As fast-casual restaurants conquer the nation, it’s no longer hard to find better burgers, artisanal burritos or upscale pizza. But not the humble hot dog, which has yet to escape the ballpark.
Dog Haus hopes to change that. The Pasadena company signed a deal that will help bring its gourmet bratwursts to nearly 500 restaurants across the country in the coming years.
Dog Haus currently has 21 locations in five states. Under the new agreement with American Development Partners, it will expand by more than 300 new franchises in 12 states over seven years. Separate from that deal, the company has sold an additional 160 franchises that have not yet opened.
The first Dog Haus was opened in 2010 by restaurateurs Quasim Riaz, Hagop Giragossian and Andre Vener. The three friends already had roots in the Pasadena dining scene — Vener used to own jazz club and restaurant Redwhite+Bluezz, while Riaz and Giragossian still co-own Kings Row Gastropub.
Dog Haus has built its brand around its specialty hot dogs (although it serves other food such as burgers, fries and shakes). Its offerings include the Sooo Cali dog, with wild arugula and basil aioli, and the Free Bird, a turkey sausage with avocado and ranch. The chain is also known for its cheeky sense of humor, including its tagline, “the absolute wurst,” and a promotional item called the “Naughty Dog” for the recently released animated film “Sausage Party.”
Giragossian said the partners never imagined when they started that Dog Haus could expand this far, this fast. He declined to disclose exactly how much they are making on the deal, though they could clear over $10 million on the franchising fees alone, since a single location costs $35,000.
“We are pretty giddy,” he said. “We always thought Dog Haus had a chance to grow. But this isn’t what we dreamed of.”
Caleb McMillen, chief operating officer of American Development Partners, said his company, along with a private equity firm, will sink over $500 million in this deal. ADP develops real estate on behalf of investors, buying land and building properties. In this deal, it will also cover franchising fees — reducing the overhead for franchisees.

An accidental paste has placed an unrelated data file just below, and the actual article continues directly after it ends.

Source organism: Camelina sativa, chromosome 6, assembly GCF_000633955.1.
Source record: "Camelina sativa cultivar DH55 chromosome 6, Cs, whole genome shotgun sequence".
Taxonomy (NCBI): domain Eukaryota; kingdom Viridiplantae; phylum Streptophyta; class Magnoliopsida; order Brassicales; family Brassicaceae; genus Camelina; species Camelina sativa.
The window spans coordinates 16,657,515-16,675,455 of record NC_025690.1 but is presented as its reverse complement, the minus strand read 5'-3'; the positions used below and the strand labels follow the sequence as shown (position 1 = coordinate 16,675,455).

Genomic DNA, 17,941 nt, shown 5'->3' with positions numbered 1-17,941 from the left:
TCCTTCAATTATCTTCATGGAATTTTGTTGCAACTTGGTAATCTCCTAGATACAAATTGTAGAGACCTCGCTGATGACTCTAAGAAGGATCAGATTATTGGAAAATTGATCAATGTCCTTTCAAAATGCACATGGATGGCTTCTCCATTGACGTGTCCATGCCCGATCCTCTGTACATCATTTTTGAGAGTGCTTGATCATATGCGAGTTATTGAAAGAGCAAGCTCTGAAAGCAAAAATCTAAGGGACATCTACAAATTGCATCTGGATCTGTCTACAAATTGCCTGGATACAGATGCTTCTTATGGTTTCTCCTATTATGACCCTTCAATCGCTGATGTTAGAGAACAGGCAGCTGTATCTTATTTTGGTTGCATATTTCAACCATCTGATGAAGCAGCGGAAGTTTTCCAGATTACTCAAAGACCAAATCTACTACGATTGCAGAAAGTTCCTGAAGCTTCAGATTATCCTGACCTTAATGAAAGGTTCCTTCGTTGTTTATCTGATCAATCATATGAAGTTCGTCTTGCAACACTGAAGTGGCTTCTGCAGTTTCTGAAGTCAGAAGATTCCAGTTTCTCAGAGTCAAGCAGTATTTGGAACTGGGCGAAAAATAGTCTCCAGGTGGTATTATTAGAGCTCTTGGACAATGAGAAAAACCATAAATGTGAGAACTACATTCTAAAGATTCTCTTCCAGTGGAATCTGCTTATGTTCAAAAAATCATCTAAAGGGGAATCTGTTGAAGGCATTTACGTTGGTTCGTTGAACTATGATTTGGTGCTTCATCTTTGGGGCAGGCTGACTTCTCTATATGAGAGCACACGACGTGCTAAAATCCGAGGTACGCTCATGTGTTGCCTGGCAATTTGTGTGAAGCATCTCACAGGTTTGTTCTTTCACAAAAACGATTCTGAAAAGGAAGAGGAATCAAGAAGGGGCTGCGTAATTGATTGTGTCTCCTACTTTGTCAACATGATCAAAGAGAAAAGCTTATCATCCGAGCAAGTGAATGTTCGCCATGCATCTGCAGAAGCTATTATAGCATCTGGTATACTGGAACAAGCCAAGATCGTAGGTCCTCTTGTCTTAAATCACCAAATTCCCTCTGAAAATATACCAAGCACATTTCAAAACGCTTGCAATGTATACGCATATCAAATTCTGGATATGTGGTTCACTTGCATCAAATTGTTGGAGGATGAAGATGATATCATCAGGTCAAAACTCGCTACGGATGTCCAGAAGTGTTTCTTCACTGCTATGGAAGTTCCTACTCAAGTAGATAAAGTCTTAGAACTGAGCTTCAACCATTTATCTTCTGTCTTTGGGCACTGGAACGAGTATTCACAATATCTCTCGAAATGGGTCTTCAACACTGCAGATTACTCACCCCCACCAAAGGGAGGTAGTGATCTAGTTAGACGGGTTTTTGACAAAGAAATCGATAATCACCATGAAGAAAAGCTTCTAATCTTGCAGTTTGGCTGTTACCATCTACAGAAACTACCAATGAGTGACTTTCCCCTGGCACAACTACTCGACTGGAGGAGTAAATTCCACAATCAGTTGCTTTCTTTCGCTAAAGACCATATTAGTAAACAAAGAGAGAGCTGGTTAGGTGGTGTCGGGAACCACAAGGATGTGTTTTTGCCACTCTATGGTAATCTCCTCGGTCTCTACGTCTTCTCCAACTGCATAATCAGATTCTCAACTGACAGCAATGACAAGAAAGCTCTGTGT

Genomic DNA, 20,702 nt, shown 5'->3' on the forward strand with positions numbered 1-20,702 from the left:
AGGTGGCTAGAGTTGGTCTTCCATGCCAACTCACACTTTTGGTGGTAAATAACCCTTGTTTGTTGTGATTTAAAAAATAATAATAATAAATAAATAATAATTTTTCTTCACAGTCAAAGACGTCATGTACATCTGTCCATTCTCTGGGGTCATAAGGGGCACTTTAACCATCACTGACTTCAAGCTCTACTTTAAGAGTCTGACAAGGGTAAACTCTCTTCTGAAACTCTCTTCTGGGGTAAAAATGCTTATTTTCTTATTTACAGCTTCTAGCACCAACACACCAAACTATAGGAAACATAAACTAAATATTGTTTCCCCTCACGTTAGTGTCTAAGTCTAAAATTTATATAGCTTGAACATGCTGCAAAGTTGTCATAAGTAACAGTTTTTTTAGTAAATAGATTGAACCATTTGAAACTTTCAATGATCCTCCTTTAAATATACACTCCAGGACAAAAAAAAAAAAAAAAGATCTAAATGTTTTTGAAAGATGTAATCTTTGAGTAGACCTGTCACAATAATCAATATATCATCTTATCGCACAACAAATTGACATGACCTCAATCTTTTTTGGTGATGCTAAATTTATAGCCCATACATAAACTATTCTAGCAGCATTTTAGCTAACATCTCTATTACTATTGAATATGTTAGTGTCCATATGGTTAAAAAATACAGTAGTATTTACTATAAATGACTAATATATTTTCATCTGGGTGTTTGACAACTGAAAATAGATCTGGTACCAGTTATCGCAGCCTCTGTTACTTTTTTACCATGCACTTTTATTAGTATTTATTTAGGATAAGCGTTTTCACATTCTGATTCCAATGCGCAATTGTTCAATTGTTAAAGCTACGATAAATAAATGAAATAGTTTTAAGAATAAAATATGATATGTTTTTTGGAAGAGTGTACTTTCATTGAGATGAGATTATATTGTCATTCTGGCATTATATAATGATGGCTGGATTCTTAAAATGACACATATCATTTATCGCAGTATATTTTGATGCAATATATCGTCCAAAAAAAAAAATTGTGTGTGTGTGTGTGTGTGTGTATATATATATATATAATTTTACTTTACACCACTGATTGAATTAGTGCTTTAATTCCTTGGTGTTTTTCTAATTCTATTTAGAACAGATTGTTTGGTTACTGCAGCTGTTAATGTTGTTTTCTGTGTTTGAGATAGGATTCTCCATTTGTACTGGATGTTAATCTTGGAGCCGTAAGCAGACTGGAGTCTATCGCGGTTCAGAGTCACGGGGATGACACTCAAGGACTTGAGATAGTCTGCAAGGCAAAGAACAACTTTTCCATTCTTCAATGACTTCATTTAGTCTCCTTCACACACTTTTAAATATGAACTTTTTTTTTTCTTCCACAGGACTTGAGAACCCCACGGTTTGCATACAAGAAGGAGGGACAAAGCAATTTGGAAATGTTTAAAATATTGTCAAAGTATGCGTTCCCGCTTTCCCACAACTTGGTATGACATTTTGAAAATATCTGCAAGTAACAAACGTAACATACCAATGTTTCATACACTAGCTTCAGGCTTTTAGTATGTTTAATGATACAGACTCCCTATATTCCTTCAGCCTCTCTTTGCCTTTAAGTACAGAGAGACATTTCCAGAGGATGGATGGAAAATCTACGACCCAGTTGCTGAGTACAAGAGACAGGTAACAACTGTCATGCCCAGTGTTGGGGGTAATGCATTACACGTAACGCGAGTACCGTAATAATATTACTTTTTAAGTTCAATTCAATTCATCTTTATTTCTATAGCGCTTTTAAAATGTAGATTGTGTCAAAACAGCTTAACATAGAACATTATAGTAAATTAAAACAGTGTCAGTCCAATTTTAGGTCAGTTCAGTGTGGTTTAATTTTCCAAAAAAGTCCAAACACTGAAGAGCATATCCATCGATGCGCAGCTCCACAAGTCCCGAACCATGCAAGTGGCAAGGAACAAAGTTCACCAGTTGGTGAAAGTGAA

Eight franchisees have already signed up to operate the new eateries, paying rent to the investors. Additional locations and franchisees could be brought on later. McMillen said the private equity firm, which he won’t disclose, was attracted to the sales and underlying model of Dog Haus. Fast-casual restaurants, he said, are also less costly to build compared to full-service eateries.
“You only want real estate that somebody is paying rent on if the business occupying that space is successful,” McMillen said.
On average, one location pulls in sales of $1.3 million a year; the Dog Haus Biergarten concept, which offers the same food as a normal Dog Haus, but with additional beers on tap and in bottles, pulls in even higher sales, Giragossian said. All of the franchises developed under the ADP deal will be Dog Haus Biergartens.
Dog Haus has no debt and no loans. Vener said its prior financial independence will help keep the company from veering off course as it expands.
“We have been managing without borrowing from anybody,” he said. “A lot of times when you borrow money to start something, it keeps spiraling in the wrong direction.”
The hot dog chain is one of a pack of chains that have exploded in recent years as diners opt for eateries touting higher-quality ingredients in a more refined setting than fast-food joints. Another Pasadena fast-casual chain, Blaze Pizza, is slated to hit 500 locations by 2020.
Dog Haus will be fighting for the same diners that other fast-casual eateries are trying to woo, said Lauren Hallow, concepts analyst at Technomic. But unlike numerous burger and pizza joints, she said, Dog Haus has a more unique menu.
“They really don’t have that much competition in terms of national hot dog players,” Hallow said. Still, an aggressive expansion plan — with hundreds of new locations in new states over multiple years — is always challenging.
“Anything can happen in seven years,” she said. “Something can happen with the economy. Something can happen with real estate. Maybe people will decide they don’t like hot dogs.”
But the franchisees who have signed up say they are optimistic about the future of the wiener.
Shawn Eby, a long-time fast-food executive, said he’s been looking for years to open restaurants that will appeal to millennials. He first encountered Dog Haus in February while visiting his daughter in Long Beach, and recognized its potential. Eby said he’s planning to open 100 spots in five years in Wyoming, Colorado, Kentucky and Louisiana.
“It was everything I had been looking for all in one package,” Eby said.
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